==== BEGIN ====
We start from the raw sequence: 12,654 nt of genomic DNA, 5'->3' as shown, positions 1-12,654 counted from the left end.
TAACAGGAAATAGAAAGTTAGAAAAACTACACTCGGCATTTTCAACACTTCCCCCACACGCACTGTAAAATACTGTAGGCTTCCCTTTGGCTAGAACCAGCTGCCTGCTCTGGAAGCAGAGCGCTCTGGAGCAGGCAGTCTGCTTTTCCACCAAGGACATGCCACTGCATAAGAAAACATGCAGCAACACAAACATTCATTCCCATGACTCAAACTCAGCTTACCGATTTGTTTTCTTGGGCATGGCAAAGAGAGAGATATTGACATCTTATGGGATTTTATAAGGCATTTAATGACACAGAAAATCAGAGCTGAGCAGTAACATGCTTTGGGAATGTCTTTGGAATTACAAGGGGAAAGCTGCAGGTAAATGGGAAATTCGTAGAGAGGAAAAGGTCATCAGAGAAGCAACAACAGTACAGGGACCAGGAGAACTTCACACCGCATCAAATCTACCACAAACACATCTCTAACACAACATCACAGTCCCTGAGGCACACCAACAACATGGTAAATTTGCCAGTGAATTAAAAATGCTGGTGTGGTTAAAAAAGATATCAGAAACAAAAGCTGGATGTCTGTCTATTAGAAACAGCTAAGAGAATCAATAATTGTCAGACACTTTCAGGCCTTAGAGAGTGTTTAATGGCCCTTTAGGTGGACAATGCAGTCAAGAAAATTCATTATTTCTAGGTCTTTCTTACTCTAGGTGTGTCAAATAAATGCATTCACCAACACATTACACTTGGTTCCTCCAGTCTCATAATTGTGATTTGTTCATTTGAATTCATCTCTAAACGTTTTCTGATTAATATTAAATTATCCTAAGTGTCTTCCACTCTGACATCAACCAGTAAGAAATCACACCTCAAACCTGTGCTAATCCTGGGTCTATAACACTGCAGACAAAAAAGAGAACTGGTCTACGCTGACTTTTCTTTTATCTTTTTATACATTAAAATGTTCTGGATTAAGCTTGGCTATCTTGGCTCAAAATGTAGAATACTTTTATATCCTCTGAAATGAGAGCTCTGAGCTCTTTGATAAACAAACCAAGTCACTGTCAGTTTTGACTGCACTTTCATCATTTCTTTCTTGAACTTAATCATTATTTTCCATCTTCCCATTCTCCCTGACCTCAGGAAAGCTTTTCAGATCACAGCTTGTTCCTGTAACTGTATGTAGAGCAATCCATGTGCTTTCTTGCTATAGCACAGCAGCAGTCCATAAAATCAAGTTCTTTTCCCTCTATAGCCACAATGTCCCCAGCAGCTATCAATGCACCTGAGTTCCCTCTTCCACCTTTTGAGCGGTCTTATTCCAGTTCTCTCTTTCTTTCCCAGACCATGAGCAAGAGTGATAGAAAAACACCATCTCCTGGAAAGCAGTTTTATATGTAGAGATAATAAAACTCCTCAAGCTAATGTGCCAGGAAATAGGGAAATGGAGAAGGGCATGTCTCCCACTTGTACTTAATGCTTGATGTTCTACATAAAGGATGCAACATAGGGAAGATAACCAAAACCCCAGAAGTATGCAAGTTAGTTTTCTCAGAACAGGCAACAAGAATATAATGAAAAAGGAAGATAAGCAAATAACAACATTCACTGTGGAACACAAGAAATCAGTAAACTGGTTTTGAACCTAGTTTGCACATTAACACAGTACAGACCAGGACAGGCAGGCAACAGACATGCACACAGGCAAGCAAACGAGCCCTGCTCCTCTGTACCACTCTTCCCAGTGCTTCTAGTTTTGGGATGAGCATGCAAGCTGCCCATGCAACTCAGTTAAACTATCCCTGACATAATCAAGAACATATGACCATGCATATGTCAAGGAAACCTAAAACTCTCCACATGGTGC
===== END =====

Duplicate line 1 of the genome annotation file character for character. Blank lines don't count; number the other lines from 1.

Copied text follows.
We start from the raw sequence: 12,654 nt of genomic DNA, 5'->3' as shown, positions 1-12,654 counted from the left end.